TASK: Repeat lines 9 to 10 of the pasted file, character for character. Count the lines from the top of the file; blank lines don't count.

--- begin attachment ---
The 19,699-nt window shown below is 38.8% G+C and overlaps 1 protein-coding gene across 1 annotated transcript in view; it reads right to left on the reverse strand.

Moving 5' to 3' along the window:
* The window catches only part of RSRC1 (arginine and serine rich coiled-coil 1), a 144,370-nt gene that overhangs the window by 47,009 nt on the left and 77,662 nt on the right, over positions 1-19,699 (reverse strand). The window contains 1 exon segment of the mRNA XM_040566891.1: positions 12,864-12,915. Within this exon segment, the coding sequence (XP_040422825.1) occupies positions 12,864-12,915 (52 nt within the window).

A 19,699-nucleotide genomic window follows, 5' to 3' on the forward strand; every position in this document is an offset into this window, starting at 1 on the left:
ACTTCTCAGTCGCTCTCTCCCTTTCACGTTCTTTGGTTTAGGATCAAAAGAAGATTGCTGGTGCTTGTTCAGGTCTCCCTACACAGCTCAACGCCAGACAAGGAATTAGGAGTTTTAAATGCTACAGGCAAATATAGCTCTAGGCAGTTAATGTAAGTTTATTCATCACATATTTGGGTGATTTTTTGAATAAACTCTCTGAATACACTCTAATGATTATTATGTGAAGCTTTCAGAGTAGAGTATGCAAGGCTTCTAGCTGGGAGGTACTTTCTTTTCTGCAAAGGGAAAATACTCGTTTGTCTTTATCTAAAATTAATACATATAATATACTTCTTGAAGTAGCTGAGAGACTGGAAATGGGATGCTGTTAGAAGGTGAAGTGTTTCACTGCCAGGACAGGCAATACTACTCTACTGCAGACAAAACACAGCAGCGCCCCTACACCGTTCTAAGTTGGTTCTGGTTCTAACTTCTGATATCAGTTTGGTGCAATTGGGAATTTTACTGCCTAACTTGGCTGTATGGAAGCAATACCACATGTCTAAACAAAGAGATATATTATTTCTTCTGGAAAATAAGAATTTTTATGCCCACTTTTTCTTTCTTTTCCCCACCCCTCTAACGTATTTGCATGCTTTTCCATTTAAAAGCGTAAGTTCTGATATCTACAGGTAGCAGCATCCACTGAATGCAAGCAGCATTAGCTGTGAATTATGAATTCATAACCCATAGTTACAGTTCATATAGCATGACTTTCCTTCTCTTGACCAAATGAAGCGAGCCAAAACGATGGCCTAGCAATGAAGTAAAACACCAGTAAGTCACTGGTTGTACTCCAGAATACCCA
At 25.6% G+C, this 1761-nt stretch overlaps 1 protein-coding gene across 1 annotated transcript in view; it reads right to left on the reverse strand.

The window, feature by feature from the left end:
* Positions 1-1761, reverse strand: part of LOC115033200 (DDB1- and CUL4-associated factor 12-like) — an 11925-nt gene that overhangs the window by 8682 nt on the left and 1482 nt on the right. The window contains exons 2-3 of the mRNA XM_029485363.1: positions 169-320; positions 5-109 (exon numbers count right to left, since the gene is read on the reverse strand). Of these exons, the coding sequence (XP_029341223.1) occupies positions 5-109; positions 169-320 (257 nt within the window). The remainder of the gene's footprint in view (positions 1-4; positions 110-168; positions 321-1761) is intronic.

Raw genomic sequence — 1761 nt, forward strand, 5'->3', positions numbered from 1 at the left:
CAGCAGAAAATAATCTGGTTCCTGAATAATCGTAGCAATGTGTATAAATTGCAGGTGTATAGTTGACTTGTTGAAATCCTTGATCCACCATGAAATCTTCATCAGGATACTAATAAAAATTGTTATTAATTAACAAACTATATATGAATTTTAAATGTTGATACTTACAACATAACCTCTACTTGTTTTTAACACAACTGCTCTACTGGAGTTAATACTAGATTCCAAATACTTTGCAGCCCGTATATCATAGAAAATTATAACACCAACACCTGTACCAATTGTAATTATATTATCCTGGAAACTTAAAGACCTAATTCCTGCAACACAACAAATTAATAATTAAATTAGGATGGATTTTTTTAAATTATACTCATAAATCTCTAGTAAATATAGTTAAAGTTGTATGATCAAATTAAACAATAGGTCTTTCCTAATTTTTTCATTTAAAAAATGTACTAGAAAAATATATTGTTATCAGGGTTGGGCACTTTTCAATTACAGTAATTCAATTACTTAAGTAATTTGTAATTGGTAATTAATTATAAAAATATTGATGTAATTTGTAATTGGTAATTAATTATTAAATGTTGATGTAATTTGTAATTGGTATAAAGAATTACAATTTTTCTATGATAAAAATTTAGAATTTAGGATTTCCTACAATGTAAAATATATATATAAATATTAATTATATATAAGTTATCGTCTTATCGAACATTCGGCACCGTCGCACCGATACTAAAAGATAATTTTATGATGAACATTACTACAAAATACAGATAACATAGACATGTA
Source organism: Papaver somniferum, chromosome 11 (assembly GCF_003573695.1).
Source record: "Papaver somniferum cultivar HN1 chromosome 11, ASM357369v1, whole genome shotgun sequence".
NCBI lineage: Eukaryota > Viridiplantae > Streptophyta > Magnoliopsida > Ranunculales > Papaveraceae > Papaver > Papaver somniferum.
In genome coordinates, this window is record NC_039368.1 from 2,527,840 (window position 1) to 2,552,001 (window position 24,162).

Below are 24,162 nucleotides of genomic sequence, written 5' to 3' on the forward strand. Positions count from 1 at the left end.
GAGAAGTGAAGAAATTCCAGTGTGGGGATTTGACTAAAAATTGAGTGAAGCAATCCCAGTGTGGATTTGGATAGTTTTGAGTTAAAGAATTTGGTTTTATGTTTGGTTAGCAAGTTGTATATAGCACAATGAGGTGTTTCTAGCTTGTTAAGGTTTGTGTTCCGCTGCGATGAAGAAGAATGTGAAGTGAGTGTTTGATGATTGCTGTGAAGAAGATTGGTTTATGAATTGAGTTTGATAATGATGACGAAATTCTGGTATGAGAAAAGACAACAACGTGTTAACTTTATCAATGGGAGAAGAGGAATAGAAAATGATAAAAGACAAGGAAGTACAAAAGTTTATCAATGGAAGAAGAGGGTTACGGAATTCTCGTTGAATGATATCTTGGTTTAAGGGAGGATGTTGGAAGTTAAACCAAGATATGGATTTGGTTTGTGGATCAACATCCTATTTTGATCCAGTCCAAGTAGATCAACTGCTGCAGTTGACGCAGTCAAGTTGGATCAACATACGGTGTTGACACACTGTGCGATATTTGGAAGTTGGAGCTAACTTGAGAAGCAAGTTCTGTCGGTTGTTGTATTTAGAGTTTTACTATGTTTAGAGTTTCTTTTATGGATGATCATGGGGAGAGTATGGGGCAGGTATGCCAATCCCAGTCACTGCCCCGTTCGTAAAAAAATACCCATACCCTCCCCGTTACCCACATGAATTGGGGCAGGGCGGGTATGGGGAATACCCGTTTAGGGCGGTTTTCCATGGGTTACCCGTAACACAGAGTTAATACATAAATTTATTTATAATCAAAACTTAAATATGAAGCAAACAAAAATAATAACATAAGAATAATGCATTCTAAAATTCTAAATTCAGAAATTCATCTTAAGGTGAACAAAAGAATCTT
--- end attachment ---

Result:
Raw genomic sequence — 1761 nt, forward strand, 5'->3', positions numbered from 1 at the left:
CAGCAGAAAATAATCTGGTTCCTGAATAATCGTAGCAATGTGTATAAATTGCAGGTGTATAGTTGACTTGTTGAAATCCTTGATCCACCATGAAATCTTCATCAGGATACTAATAAAAATTGTTATTAATTAACAAACTATATATGAATTTTAAATGTTGATACTTACAACATAACCTCTACTTGTTTTTAACACAACTGCTCTACTGGAGTTAATACTAGATTCCAAATACTTTGCAGCCCGTATATCATAGAAAATTATAACACCAACACCTGTACCAATTGTAATTATATTATCCTGGAAACTTAAAGACCTAATTCCTGCAACACAACAAATTAATAATTAAATTAGGATGGATTTTTTTAAATTATACTCATAAATCTCTAGTAAATATAGTTAAAGTTGTATGATCAAATTAAACAATAGGTCTTTCCTAATTTTTTCATTTAAAAAATGTACTAGAAAAATATATTGTTATCAGGGTTGGGCACTTTTCAATTACAGTAATTCAATTACTTAAGTAATTTGTAATTGGTAATTAATTATAAAAATATTGATGTAATTTGTAATTGGTAATTAATTATTAAATGTTGATGTAATTTGTAATTGGTATAAAGAATTACAATTTTTCTATGATAAAAATTTAGAATTTAGGATTTCCTACAATGTAAAATATATATATAAATATTAATTATATATAAGTTATCGTCTTATCGAACATTCGGCACCGTCGCACCGATACTAAAAGATAATTTTATGATGAACATTACTACAAAATACAGATAACATAGACATGTA